The first portrait of the Archbishop of Canterbury, Justin Welby, has gone on display at Auckland Castle in County Durham. It was painted by the artist Roger Wagner.
It continues a tradition, dating back to the 15th century, of paintings of previous Bishops of Durham being hung at the Castle. It will go on display in the throne room.
The Archbishop of Canterbury, Justin Welby, has spoken of his embarrassment that links between the Church of England and pay-day lender Wonga have revealed.
The former Bishop of Durham had yesterday promised to take on lenders like the Newcastle United sponsor.
He said he would compete it out of business by promoting credit unions as an alternative to pay day lenders.
The Archbishop said he was irritated and embarrassed after it emerged that the Church of England indirectly invested in the payday lender.
The Archbishop of Canterbury has told ITV News the church will conduct a review following revelations the church's pension fund indirectly invested in payday lender Wonga:
The Archbishop of Canterbury has spoken on BBC Radio 4's Today programme of his "embarrassment" after it was discovered the Church of England's pension fund had indirectly invested in payday lender Wonga.
It comes a day after the Most Reverend Justin Welby told Wonga the church wants to "compete it out of existence" by supporting credit unions:
Talking about the revelation that the church's pension fund had invested in payday lender Wonga, the Most Reverend Justin Welby has said the business is "incredibly complex" and explained of a £5.5bn portfolio, £75,000 was invested indirectly in Wonga without his knowledge.
Speaking on BBC Radio 4 Today's programme, he said: "It shouldn't have happened, it's very embarrassing but these things happen and we have to find out why."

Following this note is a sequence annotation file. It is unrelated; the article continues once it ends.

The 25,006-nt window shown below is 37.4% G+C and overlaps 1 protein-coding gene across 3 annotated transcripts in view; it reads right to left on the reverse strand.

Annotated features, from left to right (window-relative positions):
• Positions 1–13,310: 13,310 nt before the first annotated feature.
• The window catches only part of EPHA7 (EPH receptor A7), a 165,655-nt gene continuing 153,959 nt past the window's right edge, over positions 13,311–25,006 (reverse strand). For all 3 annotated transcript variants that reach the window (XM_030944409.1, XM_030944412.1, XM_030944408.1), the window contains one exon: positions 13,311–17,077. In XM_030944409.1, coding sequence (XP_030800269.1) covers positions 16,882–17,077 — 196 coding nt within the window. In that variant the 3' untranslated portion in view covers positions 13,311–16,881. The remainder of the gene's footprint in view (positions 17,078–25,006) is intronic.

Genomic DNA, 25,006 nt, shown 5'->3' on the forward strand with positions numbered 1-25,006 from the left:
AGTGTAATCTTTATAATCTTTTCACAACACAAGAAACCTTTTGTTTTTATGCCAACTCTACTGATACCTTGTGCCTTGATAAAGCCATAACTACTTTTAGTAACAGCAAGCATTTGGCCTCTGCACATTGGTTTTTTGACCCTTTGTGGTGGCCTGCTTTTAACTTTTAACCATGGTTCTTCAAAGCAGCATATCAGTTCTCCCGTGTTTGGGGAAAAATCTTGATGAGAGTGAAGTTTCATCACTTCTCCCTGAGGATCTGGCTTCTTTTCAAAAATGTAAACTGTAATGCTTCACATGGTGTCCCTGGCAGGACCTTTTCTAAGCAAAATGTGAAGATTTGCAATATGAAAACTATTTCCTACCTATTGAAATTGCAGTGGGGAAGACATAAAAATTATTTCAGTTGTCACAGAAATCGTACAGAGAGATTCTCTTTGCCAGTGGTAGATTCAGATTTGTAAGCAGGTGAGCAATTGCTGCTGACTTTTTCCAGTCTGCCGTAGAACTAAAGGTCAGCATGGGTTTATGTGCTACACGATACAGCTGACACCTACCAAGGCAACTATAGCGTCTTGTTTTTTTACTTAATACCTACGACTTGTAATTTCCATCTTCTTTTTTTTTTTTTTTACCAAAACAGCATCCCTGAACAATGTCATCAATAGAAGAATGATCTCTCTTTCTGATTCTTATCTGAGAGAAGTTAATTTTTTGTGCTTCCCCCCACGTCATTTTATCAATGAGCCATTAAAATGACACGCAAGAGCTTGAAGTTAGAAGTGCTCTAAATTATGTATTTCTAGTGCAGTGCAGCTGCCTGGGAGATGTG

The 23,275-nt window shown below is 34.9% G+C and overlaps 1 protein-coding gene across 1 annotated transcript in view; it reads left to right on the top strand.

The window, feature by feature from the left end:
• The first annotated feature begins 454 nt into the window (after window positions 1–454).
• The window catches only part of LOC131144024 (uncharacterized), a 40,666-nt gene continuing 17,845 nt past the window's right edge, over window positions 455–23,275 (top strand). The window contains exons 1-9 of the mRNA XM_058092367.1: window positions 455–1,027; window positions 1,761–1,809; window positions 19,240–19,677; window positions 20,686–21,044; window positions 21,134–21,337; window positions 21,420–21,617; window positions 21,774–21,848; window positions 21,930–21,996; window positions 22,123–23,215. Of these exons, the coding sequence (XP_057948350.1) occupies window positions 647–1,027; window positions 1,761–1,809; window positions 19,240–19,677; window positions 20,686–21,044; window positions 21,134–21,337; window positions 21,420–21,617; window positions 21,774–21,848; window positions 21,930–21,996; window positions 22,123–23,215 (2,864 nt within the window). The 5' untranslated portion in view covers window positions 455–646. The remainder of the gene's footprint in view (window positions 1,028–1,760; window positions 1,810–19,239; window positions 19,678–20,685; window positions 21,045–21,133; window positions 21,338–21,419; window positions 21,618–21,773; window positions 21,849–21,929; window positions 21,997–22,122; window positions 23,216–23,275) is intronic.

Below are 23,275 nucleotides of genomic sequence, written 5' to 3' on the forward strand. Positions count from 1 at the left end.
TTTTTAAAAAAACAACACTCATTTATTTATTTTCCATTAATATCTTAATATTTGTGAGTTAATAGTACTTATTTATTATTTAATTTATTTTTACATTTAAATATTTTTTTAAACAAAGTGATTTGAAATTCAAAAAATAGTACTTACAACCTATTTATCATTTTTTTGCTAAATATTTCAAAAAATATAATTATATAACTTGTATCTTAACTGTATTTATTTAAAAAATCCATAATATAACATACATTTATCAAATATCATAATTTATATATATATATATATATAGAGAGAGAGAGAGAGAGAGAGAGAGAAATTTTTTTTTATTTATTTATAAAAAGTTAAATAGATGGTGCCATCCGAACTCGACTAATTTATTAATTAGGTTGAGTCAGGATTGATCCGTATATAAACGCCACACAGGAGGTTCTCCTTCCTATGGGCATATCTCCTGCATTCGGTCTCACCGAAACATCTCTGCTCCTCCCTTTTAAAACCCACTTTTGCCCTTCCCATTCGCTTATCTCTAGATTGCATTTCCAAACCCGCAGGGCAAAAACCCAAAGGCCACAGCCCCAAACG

The Archbishop of Canterbury has admitted he is embarrassed by the revelations that the Church of England pension funds indirectly funded in online lender Wonga.
Asked by John Humphrys on BBC Radio 4 Today's programme whether he was embarrassed, he replied "yes."
Asked to place his embarrassment on a scale of one to 10, he said: "Eight."
After a national newspaper revealed the Church of England has links to pay-day lender Wonga, Lambeth Palace has responded. This follows the Archbishop of Canterbury's promise to take on pay-day lenders like Wonga.
The Church of England has called for an investigation into its own pension fund after The Financial Times revealed it had links to pay-day lender Wonga. It comes as the Archbishop of Canterbury, and former Bishop of Durham, Most Rev Justin Welby, said he wants to take on pay-day lenders.
The Archbishop of Canterbury is reported to "furious" by the BBC after it was revealed that the Church of England pension fund invests in one of Wonga’s key financial backers.
The Most Reverend Justin Welby yesterday launched an attack on the payday loan company saying he wants to "compete it out of existence" by supporting credit unions.
The Church has now launched an investigation into how it has come to invest in the company.